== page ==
● [Tutorial] How to see a list of all DB queries on a page

Sat Oct 08, 2022 9:35 am
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Don't get much, huh?
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Well, a few weeks back, I was talking to Lonestar about trying to see all the queries that were being used on a particular module/page, and I was looking at coding that in for my personal use. He pointed out that it was already there and after some digging, he found it. I do find it useful to have for when developing, or trying to improve something, an easy way to see what a specific block/module is calling upon from the DB. Maybe it's something that I might be able to cache, or is already called upon, so there is no need for it to be called upon multiple times.

So for those of you like me that like to tinker and see this stuff, well, all you have to do is un comment something. Before I tell you what to uncomment, I will say this, I do not recommend just uncommenting it, and use the code I provide which will make it so only an admin can see it, and, if they call upon it from within the URL.

What to do.
Open public_html/mainfile.php

Find:

PHP:  [ Select all ]

//$db->debug = true; 


Replace with:

PHP:  [ Select all ]

if (is_admin() && isset($_GET['show-tables'])){
 
   $db->debug true;

 
Save & Close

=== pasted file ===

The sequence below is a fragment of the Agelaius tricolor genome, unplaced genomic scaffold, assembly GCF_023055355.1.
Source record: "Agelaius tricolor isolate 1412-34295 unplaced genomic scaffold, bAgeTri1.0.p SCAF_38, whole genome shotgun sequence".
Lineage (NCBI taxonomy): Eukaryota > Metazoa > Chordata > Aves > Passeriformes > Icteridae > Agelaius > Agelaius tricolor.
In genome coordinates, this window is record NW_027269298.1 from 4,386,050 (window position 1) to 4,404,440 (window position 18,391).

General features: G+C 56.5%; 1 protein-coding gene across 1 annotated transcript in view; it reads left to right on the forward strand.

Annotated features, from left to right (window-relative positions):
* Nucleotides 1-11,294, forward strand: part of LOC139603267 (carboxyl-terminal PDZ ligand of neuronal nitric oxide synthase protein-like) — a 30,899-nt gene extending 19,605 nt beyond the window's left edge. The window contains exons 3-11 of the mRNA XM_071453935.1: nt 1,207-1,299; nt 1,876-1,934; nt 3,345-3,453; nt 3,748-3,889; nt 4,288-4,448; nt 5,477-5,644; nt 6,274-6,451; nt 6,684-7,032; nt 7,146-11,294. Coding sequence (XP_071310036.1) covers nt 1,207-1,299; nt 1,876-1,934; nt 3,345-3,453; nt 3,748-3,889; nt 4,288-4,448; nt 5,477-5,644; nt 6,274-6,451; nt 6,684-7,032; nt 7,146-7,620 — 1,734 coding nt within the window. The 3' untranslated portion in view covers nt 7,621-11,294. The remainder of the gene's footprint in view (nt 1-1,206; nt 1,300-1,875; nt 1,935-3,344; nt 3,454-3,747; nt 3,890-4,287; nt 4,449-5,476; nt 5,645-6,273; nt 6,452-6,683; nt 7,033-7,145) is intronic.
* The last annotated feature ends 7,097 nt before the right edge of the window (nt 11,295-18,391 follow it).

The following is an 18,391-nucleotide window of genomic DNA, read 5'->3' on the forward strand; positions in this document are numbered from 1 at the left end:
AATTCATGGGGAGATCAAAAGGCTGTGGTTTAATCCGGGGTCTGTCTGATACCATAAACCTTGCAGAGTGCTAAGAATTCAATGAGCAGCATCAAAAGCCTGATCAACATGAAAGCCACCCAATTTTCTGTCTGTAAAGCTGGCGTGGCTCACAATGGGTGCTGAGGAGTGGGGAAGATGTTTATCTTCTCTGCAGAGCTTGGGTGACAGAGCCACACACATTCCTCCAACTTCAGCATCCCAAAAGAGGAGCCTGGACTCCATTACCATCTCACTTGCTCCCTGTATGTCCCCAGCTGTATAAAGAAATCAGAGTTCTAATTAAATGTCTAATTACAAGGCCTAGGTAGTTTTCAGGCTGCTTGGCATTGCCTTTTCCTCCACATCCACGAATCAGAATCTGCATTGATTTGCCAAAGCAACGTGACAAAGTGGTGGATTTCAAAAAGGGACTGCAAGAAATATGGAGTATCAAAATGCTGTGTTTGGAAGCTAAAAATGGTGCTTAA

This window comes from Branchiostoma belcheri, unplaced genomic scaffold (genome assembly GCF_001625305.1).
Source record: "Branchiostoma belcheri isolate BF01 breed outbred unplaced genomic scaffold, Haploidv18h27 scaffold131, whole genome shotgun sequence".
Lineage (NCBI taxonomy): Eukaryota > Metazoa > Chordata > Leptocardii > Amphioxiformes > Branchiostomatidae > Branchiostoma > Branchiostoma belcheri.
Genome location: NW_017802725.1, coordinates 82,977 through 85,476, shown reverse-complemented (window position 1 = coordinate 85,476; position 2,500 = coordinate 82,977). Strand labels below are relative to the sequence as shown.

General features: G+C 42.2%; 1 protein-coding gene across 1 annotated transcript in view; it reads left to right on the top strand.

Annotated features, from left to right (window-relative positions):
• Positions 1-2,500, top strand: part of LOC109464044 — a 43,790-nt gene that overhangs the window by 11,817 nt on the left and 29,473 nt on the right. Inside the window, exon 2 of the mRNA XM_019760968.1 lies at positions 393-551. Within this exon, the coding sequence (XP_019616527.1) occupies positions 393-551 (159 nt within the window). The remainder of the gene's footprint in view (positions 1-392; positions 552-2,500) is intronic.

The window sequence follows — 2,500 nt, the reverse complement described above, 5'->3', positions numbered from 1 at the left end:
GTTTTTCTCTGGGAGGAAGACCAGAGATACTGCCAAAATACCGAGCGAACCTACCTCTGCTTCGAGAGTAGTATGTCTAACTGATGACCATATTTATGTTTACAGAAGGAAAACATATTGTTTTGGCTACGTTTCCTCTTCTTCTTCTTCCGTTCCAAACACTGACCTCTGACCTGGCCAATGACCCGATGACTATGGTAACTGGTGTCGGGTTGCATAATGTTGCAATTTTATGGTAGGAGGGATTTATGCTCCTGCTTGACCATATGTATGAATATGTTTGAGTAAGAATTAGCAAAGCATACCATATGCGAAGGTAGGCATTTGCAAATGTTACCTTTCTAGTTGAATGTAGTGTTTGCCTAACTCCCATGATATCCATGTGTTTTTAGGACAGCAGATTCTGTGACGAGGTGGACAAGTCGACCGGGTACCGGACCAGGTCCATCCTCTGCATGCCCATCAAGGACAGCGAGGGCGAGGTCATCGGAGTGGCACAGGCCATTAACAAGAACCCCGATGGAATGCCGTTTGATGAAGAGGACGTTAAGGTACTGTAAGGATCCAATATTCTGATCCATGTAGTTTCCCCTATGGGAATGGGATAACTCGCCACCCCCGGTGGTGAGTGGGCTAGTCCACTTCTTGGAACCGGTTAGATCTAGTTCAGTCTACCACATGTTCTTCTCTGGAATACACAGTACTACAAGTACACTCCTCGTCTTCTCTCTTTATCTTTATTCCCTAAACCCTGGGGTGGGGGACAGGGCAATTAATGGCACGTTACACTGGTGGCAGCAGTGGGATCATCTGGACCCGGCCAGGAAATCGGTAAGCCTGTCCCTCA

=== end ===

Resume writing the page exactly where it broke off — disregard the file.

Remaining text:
Now, how to use it. It's quite simple actually, if you go onto your site and just say you go to your home page, now, if it has a /index.php or not, at the end, you would just put a ?show-tables and then hit enter, it will refresh to the page with the URL of YourSite.com?show-tables OR YourSite.com/index.php?show-tables. Once you put that in, at the bottom, in the footer, you should see all tables that are being used on that particular page. Just know that this only works if your page ends with a file or the domain.

Now, if you are looking at doing a module, for example, the Clan Manager, you would just go to the module, YourSite.com/modules.php?name=Clan_Manager, and at the end of that URL, add a &show-tables. By doing that, the URL would now look like: YourSite.com/modules.php?name=Clan_Manager&show-tables

An easy way to remember this is, if it ends with a .com, .net, .co.uk, ect..., or even as a PHP file, (.php), then use the question mark. Otherwise, use an & symbol. If you look at the URL right now of this page, it will look something like, (but not exact), MySite.com/modules.php?name=Forums&file=viewtopic&p=12 You will see that there is only one question mark, then multiple ampersands, (&). If the URL you want to see the tables on already has a question mark, then use the ampersand instead.

Now, the is_admin() in the code I provided is of course going to check to see you are logged in as admin first, and if you are not, you will not be able to see the tables. The next part of the code, the isset($_GET['show-tables']), check to see if you put the show-tables into the URL. If both of those conditions are met, then it will display the info, but only if those two conditions are met.

Now, who is this for. Well, mostly for those that are developing blocks/module, or for those that are tinkers or curious, or those that need the info to improve site speeds or help find hangups. Once done, you can by all means replace the // in front of the $db->debug, or, you can leave it as it can only be used by those that are admins. You could also make it specific only to your account, but if you want that information, just ask and I will post at a later time.

Thanks Lonestar for pointing this out. I personally do find it helpful.


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